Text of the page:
29 Sep 2022

Minister meets with Nelson council to check on progress after floods

8:48 pm on 29 September 2022
A huge slip on the Kenepuru Road, visible behind Chrissy Sumby's Waima Bay property.

A huge slip on Kenepuru Road. Photo: RNZ / Samantha Gee

The recovery continues in Nelson and Marlborough, where many residents have been unable to return home due to damaged roads or because their properties are unlivable.

Local Government and Emergency Management Minister Kieran McAnulty met with Nelson City Council today to hear from elected members.

Councillor Trudie Brand asked McAnulty what the government could do to support Nelson's arterial link roads, because their vulnerability had been highlighted by recent severe weather events.

McAnulty acknowledged the region was vulnerable, like most of New Zealand, and wanted to see improvements to the emergency funding available to councils during severe weather events.

"That fund has been increased significantly, but so too has the demand upon it, and so when that fund gets exhausted as [is the situation] we find ourselves in now, it comes from the broader pool to fix and provide an increased funding assistance rate," McAnulty said.

That had been the case in Marlborough, he said.

"The event in July last year, roughly $85 million worth of damage to the local roads, the government stepped in with a 95 percent funding assistance rate - the damage [from last month] was far worse than that and the pool has been exhausted."

Kieran McAnulty

Kieran McAnulty said increasing demand for emergnecy funds available to councils during severe weather events was a big issue. File picture. Photo: RNZ / Samuel Rillstone

The government would continue to provide financial support to recover from natural disasters, but the increasing demand was a big issue, McAnulty said.

"I hope we can get some political consensus around the need to maintain maintenance funding so they don't fall into the trap we've seen previously, where they take that [funding] and use it elsewhere and look for improvements around resilience as well."

The traditional model for maintaining roading infrastructure - through fuel excise tax and road user charges - no longer covered it and needed to be reconsidered, McAnulty said.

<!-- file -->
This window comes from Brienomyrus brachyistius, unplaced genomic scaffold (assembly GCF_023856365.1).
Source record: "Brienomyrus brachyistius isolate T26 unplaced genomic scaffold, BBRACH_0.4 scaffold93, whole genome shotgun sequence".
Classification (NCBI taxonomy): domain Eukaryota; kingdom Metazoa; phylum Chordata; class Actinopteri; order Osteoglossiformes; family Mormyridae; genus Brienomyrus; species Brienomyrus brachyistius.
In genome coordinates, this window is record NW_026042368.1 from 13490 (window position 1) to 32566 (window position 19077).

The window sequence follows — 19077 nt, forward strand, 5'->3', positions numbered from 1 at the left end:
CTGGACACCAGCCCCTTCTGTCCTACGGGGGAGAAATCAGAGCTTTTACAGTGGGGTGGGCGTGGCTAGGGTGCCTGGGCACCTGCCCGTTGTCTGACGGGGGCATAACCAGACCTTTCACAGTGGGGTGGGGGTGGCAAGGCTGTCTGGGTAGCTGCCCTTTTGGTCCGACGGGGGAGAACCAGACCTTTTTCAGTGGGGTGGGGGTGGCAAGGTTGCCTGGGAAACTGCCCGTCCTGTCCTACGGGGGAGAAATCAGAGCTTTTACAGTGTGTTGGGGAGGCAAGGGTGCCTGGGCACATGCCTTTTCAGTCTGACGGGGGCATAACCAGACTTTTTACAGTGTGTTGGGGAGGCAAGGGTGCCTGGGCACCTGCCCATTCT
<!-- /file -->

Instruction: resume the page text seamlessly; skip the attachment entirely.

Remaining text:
A decade of underfunding road maintenance was also having an effect on the region's $26m budget, he said.

"It's been stretched in two ways, making up for the shortfall previously and trying to go for the future, and it's something I've been feeding back to the transport minister regularly."

Johnson's Barge Service has been ferrying people and vehicles up and down the Kenepuru Sound.

Johnson's Barge Service has been ferrying people and vehicles up and down the Kenepuru Sound. Photo: RNZ / Samantha Gee

Proposal to reallocate roading repair funds in Marlborough

Marlborough District Council chief executive Mark Wheeler said of the $85.3m already approved to be spent on repairs from the July 2021 event, about $42m remained unspent.

The council has made a request to Waka Kotahi that this funding be re-allocated to respond to the August 2022 event to achieve emergency service and essential access where possible and to continue with repairs to 2021 priority damage sites.

Kenepuru and Central Sounds Residents Association chair Andrew Caddie said the request to reallocate funding was "grossly inequitable".

The share of the money allocated to the Kenepuru Road from the July 2021 event should be used to finish the damaged sites as was promised, Caddie said.

"I think it's fair to say that a bit like the road, [residents] feel a bit bruised and battered. The Kenepuru Road is a vital lifeline, it's quite a long road, it must be over the best part of 100 kilometres long by the time you wind around the sound."

The suggestion residents could lose vehicle access between Moetapu Road and Portage was a "serious blow to the wellbeing of the community", he said.

Residents wanted to see blocked culverts cleared, water re-directed from running across roads and work to stop further deterioration so access could be reinstated.

"What we want is the road to be open for residents, light vehicles and trailers and by open I mean legally open. At the moment, it's a closed road, but there is a reasonable amount of traffic going up and down it as we speak," Caddie said.

Marlborough District Council have identified several priority roads, including the Kenepuru Road between Queen Charlotte Drive and Moetapu Bay, Fish Bay to Kenepuru Head, and Torea Bay to Kenepuru Head.

Waka Kotahi top of the South system manager Andrew James said it was working on a formal response to the council's request to reallocate funding from the July 2021 event.

When last month's storm hit, Marlborough Road's crews were still in the process of repairing faults from the previous event. The most recent weather had caused double the number of faults on the already fragile network, with notable impacts in the Kenepuru area.

Cost estimates of the damage have not yet been finalised.

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